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Walking On French Eggs – Expression For Difficult Subjects Posted by on Aug 2, 2019 in Vocabulary

Talking about difficult subjects in a new language is something like a taboo. Not just because the topic may be awkward or inappropriate, but because of all the mistakes that are waiting in le vocabulaire (the vocabulary)!

Image from Pixabay. Licensed under CC0.

Learning les expressions (expressions, idioms) is a fun exercise in flexing your imagination. Understanding how a morning can be grasse (fat) or how how pulling your cheveux (hair) has anything to do with making up a farfetched explanation is equal parts frustrating and fun, but at the end of the day it’s about learning new ways to wield le français.

Heureusement (unfortunately) or perhaps malheureusement (unfortunately), sometimes things are almost the same as in English, but more often than not they are just different enough to lead to awkward mistakes. One of those nearly identical expressions came up recently au bureau (at the office) while mon collègue (my coworker) was telling a story:

Je ne savais pas quoi dire ! Je devais marcher sur des oeufs pour m’en sortir !

I didn’t know what to say! I had to walk on eggs to get out!

Given the context it was clear that this was la version française of walking on eggshells, just with a bit more of des œufs (eggs). Realizing the similarities, I started laughing at a somewhat inappropriate time and quickly needed to find my own eggs to walk on.

John ! Pourquoi tu ris !
Je suis désolé, mais je ne savais pas qu’on avait cette expression en français…
Quoi ?
Marcher sur des œufs !
Et alors ?

John! Why are you laughing!
I’m sorry, but I didn’t know you have that expression in French…
What?
Walking on eggs!
So what?

I wanted to explain how a very similar expression exists in English, but I suddenly realized I didn’t know how to say eggshells en français!

On a pratiquement la même expression en anglais !
Ah ouais ?
Sauf on dit pas les œufs… on dit….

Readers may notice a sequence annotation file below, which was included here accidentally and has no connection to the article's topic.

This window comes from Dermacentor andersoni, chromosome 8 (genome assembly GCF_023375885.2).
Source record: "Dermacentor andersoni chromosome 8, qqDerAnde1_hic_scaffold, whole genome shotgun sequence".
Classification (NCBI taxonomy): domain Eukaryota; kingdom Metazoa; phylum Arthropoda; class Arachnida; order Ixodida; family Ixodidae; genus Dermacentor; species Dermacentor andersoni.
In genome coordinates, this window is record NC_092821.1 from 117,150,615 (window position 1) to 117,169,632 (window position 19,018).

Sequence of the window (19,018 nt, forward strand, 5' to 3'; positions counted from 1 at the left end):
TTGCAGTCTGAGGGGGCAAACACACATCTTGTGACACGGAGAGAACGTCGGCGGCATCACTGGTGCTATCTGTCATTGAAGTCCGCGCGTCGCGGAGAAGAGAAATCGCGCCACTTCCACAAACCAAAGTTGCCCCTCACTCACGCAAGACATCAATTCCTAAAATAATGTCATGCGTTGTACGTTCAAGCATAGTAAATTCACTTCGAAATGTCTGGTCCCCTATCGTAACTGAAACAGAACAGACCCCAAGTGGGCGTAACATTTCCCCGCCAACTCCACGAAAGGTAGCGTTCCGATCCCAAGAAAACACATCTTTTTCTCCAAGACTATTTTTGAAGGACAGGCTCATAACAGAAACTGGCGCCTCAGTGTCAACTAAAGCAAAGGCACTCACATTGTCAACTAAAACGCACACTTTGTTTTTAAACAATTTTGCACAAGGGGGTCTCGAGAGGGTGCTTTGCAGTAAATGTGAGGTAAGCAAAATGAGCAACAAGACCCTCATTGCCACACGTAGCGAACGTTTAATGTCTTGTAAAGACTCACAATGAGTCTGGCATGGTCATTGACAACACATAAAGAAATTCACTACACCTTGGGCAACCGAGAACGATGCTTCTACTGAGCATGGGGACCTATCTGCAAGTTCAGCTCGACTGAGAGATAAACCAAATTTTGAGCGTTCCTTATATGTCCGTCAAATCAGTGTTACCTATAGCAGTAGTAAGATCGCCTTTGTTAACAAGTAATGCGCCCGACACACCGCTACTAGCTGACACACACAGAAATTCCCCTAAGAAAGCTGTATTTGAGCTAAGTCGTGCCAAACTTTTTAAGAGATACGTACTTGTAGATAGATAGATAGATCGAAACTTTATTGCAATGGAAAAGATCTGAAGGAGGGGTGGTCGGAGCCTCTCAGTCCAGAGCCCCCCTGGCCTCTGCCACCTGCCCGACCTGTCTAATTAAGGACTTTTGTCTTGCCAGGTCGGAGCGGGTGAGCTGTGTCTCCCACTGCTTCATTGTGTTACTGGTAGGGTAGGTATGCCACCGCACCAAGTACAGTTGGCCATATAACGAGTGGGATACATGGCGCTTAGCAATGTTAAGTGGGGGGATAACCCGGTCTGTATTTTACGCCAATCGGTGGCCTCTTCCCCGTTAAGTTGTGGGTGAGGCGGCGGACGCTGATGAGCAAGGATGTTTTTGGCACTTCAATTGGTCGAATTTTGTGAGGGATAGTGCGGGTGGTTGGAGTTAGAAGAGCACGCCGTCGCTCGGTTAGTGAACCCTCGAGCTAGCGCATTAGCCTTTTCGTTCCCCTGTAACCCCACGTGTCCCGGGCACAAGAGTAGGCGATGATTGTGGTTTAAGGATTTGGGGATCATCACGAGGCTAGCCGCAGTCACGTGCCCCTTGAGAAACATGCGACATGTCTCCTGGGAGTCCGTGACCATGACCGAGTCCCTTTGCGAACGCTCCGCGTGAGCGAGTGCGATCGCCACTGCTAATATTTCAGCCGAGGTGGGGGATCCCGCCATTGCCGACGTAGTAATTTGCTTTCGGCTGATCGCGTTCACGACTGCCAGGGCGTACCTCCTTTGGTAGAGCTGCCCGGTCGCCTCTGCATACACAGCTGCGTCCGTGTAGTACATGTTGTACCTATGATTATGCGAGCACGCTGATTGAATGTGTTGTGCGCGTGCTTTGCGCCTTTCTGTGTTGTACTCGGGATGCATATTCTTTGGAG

Vous dites quoi ?
Euh… l’extérieur d’un œuf… cette partie qui peut se casser très facilement.
Tous les œufs se cassent facilement, d’où l’expression.
Oui mais…

We have nearly the same idiom in English!
Ah yeah?
Except we don’t say eggs… we say…
What do you say?
Uh… The outside of an egg… The part that can easily break.
All eggs break easily, hence the expression.
Yes but…

Je marchais sur des œufs (I was walking on eggshells) as I tried to ask about vocabulary after accidentally annoying mon collègue.

Un œuf c’est le blanc d’œuf, le jaune d’œuf et la partie qui le protège.
Ouais…
Comment dit-on cette troisième partie ?
La coquille d’œuf ?
Voilà ça c’est ce que je voulais dire !
Alors on dit marcher sur des coquilles d’œuf en anglais ?
Oui, c’est ça.
Ah… tu as raison c’est pratiquement la même expression !

An egg is the egg white, the yolk, and the part that protects it.
Yeah…
How do you say that third part?
Eggshell?
Voilà that’s what I wanted to say!
So you say walking on eggshells in English?
Yes, that’s it.
Ah… you are right it’s nearly the same expression!

I successfully crossed the road and had not only learned something new, but had shared with mon collègue the very similar English idiom!

While it might have been an awkward conversation at first, by the end of it I was more comfortable with une nouvelle expression française. After all, petit à petit l’oiseau fait son nid – and you’ll have to click the link to understand that last one!

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About the Author: John Bauer

John Bauer is an enthusiast for all things language and travel. He currently lives in France where he's doing his Master's. John came to France four years ago knowing nothing about the language or the country, but through all the mistakes over the years, he's started figuring things out.


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